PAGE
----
Steve Herman by Mike Hudak
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Cattle-Damaged Wildlife Habitat at Hart Mountain National Antelope Refuge
Steven Herman, raised first in Pennsylvania and then in California, traces his passion for experiencing and protecting the natural environment to his childhood hunting and fishing adventures with his father. Later, as a college student, Herman’s views on environmental conservation were strongly influenced by professors Richard Mewaldt of San José State University and Aldo Starker Leopold of the University of California at Berkeley. Herman earned his PhD in zoology from the University of California at Davis in 1973 and has taught courses in ecology, natural history, and animal behavior at The Evergreen State College since 1971. Over the years, he has closely followed the management of livestock grazing at Malheur National Wildlife Refuge, Hart Mountain National Antelope Refuge (both in Oregon), and Sheldon National Wildlife Refuge in Nevada. He has also fought to protect habitat of the pygmy rabbit in Washington state.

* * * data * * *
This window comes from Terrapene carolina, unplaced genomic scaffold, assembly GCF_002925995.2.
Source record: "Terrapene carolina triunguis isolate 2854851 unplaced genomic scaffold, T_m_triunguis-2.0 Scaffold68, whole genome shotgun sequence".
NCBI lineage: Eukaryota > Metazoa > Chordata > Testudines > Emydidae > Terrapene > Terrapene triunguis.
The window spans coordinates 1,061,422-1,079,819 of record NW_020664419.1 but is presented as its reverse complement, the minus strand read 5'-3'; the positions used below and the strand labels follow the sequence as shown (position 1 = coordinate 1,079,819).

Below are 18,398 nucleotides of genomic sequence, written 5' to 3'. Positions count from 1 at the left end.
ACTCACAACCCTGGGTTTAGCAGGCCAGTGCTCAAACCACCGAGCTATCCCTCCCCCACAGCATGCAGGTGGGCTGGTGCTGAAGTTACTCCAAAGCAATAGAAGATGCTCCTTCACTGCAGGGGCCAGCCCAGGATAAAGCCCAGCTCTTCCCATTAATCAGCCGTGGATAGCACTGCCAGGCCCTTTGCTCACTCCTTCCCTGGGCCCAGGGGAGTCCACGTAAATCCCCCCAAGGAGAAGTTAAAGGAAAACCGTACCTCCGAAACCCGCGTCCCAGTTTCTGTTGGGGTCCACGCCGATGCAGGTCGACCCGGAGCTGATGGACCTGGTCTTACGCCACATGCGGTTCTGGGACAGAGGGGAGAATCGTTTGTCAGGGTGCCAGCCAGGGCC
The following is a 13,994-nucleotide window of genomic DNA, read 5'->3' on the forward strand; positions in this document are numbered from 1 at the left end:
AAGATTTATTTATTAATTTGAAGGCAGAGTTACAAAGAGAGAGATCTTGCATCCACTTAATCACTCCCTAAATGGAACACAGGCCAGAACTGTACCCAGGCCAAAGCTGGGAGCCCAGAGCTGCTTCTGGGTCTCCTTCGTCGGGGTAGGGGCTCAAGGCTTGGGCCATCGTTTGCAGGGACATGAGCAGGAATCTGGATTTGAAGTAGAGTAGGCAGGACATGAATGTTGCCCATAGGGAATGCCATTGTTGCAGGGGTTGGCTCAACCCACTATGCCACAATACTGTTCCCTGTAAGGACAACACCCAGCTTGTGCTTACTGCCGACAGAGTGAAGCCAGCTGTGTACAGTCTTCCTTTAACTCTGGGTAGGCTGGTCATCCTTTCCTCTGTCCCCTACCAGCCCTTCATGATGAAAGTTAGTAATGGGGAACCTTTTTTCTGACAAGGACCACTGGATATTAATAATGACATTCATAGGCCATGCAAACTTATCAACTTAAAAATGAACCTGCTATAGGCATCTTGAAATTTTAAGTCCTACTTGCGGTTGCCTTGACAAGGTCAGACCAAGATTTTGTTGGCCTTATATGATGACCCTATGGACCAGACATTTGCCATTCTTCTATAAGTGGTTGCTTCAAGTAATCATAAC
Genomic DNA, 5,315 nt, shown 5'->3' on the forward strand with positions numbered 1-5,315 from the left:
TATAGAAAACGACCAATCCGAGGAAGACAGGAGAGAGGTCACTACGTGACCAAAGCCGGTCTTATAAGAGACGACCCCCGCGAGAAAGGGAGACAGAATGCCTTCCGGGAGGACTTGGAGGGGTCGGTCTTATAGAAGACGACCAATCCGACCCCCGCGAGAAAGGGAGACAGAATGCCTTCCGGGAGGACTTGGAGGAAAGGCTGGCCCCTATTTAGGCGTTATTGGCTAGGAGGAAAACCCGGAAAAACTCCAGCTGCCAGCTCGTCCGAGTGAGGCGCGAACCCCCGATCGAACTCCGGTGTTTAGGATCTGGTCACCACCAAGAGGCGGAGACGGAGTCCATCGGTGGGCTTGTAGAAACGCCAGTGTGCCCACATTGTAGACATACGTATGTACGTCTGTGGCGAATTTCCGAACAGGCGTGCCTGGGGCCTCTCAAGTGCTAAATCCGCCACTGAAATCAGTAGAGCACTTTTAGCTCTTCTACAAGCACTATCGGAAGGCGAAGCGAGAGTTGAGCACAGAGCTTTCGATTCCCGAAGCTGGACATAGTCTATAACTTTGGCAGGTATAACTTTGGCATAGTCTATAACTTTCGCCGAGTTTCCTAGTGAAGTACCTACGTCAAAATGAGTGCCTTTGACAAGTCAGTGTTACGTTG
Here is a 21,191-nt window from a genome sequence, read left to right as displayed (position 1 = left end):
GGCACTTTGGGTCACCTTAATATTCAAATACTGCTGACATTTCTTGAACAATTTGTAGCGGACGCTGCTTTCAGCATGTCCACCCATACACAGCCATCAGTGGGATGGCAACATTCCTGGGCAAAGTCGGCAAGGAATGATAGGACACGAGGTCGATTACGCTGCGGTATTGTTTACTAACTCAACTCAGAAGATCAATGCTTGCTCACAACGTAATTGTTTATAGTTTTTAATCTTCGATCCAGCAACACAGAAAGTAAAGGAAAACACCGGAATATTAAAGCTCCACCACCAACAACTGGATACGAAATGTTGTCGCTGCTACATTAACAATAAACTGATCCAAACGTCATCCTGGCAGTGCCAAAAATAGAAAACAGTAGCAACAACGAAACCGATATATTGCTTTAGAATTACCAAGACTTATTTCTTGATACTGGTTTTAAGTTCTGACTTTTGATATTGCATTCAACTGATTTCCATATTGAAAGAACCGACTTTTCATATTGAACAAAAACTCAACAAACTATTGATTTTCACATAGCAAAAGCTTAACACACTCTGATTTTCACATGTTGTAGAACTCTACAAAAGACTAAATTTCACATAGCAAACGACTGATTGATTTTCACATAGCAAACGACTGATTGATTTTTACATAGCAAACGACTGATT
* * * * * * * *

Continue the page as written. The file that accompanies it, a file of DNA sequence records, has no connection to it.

In this video, Steve Herman recalls personal experiences that illustrate how cattle grazing at Oregon’s Hart Mountain National Antelope Refuge degraded habitat essential to wildlife. He then notes the dramatic environmental recovery that occurred within that portion of the refuge from which cattle were excluded in the late 1980s.

Recorded in August 2004. This video is an excerpt from Steve Herman’s interview in Western Turf Wars: The Politics of Public Lands Ranching.